Workforce survey of occupational exposures and health effects in New Zealand : a thesis by publications presented in partial fulfilment of the requirements for the degree of Doctor of Philosophy in Epidemiology at Massey University, Wellington, New Zealand
This thesis is based on the first workforce survey in New Zealand to assess occupational
exposures and health in a random sample of the working population. The aims of this
thesis were to: i) describe the prevalence and distribution of occupational exposures and
workplace practices in the New Zealand working population; ii) identify gender and ethnic
differences in occupational exposure; and iii) examine which occupational risk factors
contribute to the risk of respiratory disease.
Over a two year period 10,000 individuals aged 20-64 were randomly selected from the
Electoral Roll and invited to take part in a telephone interview. The interview obtained
information on lifetime work history, occupational exposures including dust/chemical
exposures and certain physical and organisational factors, and selected health effects
including respiratory symptoms. A total of 3,003 interviews were completed (37%
Occupational exposure to dust/chemical and certain physical factors were
disproportionately experienced by workers in the agricultural, trades, and manufacturing
sectors, where prevalences were as high as 75%. However, exposures also occurred in
other occupational groups not traditionally associated with hazardous exposures (for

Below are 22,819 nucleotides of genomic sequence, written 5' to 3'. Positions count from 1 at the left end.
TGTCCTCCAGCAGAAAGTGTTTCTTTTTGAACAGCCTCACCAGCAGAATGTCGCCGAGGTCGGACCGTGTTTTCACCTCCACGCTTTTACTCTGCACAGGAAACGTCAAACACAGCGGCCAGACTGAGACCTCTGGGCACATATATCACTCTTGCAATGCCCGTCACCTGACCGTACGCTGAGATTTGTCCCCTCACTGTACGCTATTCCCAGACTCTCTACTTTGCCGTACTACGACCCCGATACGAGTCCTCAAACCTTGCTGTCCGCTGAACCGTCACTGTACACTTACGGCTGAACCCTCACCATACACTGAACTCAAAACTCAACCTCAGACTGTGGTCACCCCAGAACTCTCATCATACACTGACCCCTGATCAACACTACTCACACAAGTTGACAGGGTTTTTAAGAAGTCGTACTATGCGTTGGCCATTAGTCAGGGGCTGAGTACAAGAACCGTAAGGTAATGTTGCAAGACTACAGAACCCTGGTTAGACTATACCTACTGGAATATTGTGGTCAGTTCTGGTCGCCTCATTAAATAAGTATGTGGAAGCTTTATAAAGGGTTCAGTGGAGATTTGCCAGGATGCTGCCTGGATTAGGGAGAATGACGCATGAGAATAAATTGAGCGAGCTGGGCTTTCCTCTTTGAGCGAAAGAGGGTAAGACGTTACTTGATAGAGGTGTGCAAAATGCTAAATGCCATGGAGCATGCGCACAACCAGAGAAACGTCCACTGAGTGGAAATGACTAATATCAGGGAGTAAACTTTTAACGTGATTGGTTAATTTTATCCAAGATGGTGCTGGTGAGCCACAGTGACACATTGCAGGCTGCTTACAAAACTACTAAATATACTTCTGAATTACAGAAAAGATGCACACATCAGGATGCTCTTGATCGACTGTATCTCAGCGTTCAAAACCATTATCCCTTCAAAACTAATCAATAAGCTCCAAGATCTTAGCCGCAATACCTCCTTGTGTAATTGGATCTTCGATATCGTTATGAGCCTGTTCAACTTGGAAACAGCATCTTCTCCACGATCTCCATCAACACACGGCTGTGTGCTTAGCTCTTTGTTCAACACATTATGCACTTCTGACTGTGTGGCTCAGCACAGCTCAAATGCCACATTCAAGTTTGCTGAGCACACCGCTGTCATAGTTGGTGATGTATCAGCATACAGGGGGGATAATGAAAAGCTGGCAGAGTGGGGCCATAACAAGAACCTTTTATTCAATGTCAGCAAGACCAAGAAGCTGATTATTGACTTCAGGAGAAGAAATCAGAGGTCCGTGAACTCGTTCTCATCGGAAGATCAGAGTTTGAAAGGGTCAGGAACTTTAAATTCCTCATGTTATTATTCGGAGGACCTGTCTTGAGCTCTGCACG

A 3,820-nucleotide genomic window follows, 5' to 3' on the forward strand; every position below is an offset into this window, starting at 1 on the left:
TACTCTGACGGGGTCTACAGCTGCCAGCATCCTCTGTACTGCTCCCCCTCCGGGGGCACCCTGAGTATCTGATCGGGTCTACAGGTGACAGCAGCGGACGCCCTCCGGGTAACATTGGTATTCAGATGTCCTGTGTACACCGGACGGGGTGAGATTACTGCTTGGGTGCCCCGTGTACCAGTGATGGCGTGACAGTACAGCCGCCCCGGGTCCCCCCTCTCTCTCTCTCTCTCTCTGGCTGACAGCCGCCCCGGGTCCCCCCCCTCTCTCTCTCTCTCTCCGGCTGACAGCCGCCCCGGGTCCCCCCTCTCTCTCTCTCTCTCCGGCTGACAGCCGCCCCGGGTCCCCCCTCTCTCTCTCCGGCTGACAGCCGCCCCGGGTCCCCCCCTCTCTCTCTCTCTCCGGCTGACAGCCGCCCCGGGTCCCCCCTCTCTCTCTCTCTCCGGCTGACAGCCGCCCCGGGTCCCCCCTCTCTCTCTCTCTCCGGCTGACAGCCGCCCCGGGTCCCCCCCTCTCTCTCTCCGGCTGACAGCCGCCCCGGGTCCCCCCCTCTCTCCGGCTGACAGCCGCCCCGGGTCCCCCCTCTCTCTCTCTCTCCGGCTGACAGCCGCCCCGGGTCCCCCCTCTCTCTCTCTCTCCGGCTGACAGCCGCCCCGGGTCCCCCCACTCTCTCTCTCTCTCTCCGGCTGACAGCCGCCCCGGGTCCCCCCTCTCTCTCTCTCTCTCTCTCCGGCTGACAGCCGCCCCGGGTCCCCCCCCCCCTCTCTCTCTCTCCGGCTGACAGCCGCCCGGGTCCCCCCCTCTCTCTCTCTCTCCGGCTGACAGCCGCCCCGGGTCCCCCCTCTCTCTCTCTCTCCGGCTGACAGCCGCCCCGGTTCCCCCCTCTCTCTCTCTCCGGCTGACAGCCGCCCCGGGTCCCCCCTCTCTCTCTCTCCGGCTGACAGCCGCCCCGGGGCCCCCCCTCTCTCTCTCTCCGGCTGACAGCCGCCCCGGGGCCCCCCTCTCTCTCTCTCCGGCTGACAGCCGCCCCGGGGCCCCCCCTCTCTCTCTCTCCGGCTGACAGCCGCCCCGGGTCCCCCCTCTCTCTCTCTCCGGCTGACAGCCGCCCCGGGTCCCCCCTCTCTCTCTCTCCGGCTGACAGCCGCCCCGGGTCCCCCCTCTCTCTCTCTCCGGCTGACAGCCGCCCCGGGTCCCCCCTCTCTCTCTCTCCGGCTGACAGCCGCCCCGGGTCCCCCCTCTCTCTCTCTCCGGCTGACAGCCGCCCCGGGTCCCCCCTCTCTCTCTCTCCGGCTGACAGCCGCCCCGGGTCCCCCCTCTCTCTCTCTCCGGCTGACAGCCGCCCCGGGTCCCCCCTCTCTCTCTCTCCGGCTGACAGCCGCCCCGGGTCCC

example the legislators and managers group). Substantial differences in exposure
prevalence were observed between males and females and Maori and non-Maori workers.
The occupations positively associated with current and adult-onset asthma included
printers, bakers, and sawmill labourers, as well as several occupations that have not been
previously associated with asthma (for example teachers and certain sales professionals).
Finally, a positive association between work-related stress and asthma was identified.
This thesis indicates that the traditional chemical and physical exposures are common in
the New Zealand working population, and that emerging factors such as organisational and
psychosocial exposures are also prevalent and relevant to occupational health. While the
distribution of occupational exposures and risk factors for asthma were concentrated in
certain occupational groups, they were also more widely spread across the workforce than
previously assumed. Besides occupation, the demographic characteristics of a worker also
appeared to determine their occupational exposure. The findings of this thesis illustrate that
workforce surveys are a valuable tool for assessing a wide range of exposures in a wide
range of workers, and therefore should be carried out on a regular basis.
This is a pre-copy-editing, author-produced PDF of an article accepted for publication in Annals of Occupational Hygiene following peer review. The definitive publisher-authenticated version Eng, A., 'T Mannetje, A., Cheng, S., Douwes, J., Ellison-Loschmann, L., McLean, D., et al. (2010). The New Zealand workforce survey I: Self-reported occupational exposures. Annals of Occupational Hygiene, 54(2), 144-153 is available online at: http://annhyg.oxfordjournals.org/content/54/2/144.full. CH5. Eng, A., t Mannetje, A., Ellison-Loschmann, L., McLean, D., Cheng, S., & Pearce, N. (2011). Ethnic differences in patterns of occupational exposure in New Zealand. American Journal of Industrial Medicine, 54(5), 410-418
The definitive version is available at www3.interscience.wiley.com or http://onlinelibrary.wiley.com/doi/10.1002/ajim.20934/full.
This is a pre-copy-editing, author-produced PDF of an article accepted for publication in The annals of occupational hygiene following peer review. The definitive publisher-authenticated version Eng, A., ‘T Mannetje, A., Douwes, J., Cheng, S., McLean, D., Ellison-Loschmann, L., & Pearce, N. (2010). The New Zealand Workforce Survey II: Occupational Risk Factors for Asthma. Annals of Occupational Hygiene, 54(2), 154-164 is available online at: http://annhyg.oxfordjournals.org/content/54/2/154.full.